First, I struck each key in sequence, three times in a row (Z,Z,Z,X,X,X,C,C,C,V,V,V) with the force that felt natural for testing.
Next, I struck the same sequence with harder force, which felt more like the force I would use while actually typing quickly.
Finally, I repeated the sequence with the same force as the first time, just because.The sound test
I want readers to give me their honest evaluation here, but personally I think the rubber bands provide a deeper sound than the others, like a THUNK. And it's really hard to tell if it's placebo or what (this was my idea so I might be biased), but I think the rubber band does remove some of the ping without "deadening" the sound very much. Keep in mind, I'm also using a replacement Unicomp latex blanket instead of the original 2-layer IBM blanket. The Unicomps are said to provide more crispness, so maybe it's the two in tandem. You can certainly hear how crisp the unmodded Z key sounds. But you can also hear a whole lot of ping.Running with the idea
So I went ahead and rubber-band-modded my whole SSK so that I could get a "real world" sound test.
There's not much to this mod, really. The rubber bands are pretty much the perfect size for these springs. They slide in pretty easily. The curvier pieces require a little more guidance to get down in there.
Note: the above picture shows the rubber bands after being pushed in by hand. I tested them like this and found that a few keys sounded "mushy" like this. But after taking a straightend-out paper clip and pushing the rubber bands down all the way to the bottom of the springs, the mushiness mostly went away. A few keys still sounded mushy after pushing them down. Upon closer inspection, these "extra mushy" keys all had slightly longer rubber bands in them. To fix this, I removed the cap, grabbed the spring with my fingernails, pulled up, and released, causing the spring to snap downward and the longer rubber band to pop out halfway. Then I removed and trimmed the bands shorter and re-inserted them. The mushiness went away in every case.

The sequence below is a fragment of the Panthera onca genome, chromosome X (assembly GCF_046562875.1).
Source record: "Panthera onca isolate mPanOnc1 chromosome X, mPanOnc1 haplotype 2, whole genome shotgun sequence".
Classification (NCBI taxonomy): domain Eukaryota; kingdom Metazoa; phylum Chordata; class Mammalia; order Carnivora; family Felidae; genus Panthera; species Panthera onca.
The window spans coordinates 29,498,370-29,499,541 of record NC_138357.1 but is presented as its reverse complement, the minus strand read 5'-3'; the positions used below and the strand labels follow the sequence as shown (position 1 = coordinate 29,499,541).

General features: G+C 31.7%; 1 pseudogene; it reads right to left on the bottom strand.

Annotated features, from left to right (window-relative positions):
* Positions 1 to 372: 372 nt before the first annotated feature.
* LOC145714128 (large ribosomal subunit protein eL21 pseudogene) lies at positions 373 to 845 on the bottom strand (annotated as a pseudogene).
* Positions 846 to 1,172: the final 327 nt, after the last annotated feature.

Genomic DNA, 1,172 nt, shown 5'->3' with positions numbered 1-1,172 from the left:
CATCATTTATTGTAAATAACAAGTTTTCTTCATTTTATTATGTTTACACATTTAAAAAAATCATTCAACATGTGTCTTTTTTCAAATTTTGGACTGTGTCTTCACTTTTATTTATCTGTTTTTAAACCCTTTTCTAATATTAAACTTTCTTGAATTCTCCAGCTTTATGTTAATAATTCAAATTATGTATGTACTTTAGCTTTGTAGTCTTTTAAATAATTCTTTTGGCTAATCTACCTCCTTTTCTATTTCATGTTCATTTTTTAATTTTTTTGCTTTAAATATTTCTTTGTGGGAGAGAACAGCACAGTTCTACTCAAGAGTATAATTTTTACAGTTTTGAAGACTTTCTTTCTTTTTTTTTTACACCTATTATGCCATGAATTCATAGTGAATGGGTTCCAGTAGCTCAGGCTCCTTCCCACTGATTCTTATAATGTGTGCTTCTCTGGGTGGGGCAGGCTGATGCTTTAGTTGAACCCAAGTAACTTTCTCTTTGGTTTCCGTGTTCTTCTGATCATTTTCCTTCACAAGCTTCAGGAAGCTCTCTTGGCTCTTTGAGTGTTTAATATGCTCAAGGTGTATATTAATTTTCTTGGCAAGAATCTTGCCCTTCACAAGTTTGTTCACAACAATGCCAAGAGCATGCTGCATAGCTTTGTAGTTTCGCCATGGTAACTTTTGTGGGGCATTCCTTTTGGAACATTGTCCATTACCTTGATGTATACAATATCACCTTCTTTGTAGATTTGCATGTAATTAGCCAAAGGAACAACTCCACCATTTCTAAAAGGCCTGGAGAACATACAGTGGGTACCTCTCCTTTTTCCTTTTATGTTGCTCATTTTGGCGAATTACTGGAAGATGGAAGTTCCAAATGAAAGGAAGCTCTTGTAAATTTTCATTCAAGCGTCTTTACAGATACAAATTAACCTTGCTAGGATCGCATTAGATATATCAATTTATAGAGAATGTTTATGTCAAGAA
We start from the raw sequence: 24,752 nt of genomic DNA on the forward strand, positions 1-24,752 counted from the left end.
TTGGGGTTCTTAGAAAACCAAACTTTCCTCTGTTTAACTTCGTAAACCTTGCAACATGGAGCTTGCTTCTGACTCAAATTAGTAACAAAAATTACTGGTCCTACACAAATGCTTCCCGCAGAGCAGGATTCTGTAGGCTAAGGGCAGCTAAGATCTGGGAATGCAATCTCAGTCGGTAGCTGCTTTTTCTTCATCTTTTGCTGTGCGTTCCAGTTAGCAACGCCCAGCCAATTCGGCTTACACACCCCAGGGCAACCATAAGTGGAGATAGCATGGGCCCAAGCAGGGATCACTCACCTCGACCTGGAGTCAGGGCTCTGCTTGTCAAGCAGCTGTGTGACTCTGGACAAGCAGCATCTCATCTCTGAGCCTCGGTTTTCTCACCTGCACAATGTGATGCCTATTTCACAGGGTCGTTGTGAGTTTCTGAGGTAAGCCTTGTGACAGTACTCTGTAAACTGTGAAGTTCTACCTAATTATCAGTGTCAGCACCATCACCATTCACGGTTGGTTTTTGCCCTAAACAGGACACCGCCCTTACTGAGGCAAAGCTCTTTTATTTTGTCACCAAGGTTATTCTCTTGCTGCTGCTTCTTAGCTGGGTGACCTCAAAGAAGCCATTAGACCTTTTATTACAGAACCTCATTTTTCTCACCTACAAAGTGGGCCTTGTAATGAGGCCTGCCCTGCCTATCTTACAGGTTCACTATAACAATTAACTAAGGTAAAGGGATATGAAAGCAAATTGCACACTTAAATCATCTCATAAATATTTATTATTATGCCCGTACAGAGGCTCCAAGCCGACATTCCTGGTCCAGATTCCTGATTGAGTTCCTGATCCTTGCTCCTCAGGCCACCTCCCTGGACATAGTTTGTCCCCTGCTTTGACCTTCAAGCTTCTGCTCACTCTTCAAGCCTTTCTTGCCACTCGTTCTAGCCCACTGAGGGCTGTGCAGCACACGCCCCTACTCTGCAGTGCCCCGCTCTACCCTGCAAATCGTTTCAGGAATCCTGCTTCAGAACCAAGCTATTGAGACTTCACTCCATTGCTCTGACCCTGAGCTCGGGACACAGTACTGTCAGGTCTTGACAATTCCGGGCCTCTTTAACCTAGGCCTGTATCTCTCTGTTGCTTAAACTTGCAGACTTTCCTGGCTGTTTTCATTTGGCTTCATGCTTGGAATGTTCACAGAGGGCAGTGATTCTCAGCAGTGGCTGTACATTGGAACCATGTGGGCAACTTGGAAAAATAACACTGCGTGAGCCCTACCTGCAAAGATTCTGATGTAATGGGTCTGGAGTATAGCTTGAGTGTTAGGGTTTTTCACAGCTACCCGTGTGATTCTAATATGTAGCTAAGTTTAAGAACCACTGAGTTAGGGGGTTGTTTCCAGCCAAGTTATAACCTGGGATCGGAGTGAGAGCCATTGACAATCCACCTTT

Interestingly, the shorter rubber bands do not seem to come out with the "snap" method mentioned above, which begs the question of how to remove the rubber bands if you end up not liking them. I don't have an answer for this yet, so it's a good thing I'm happy with them so far.The real-world sound test
This is not apples-to-apples, but it's the best I could do. I recorded myself typing a paragraph on two different Model M's: the bolt-modded/blanket-modded/rubber-band-modded SSK, and my totally un-modded full-size Model M (which happens to have almost all rivets intact). If I had another bolt-modded board without the rubber bands, I would have recorded that. Or maybe I should have recorded this one before I performed the mod. Whatever. At the end of the day, it's not about how it sounds compared to other boards, it's simply about how it sounds.
So, without further ado, here are the sound tests:Modded SSKUn-Modded Model M
The SSK, although a smaller board, definitely has a deeper sound overall. The spacebar is still a Model M spacebar, no amount of material in the spring is going to change that. But overall, I am happy with the crispness of the modded board, and the pinging is no longer a major component of the sound.
I would love to know what you all think of this mod! Did I leave out any details? Please let me know.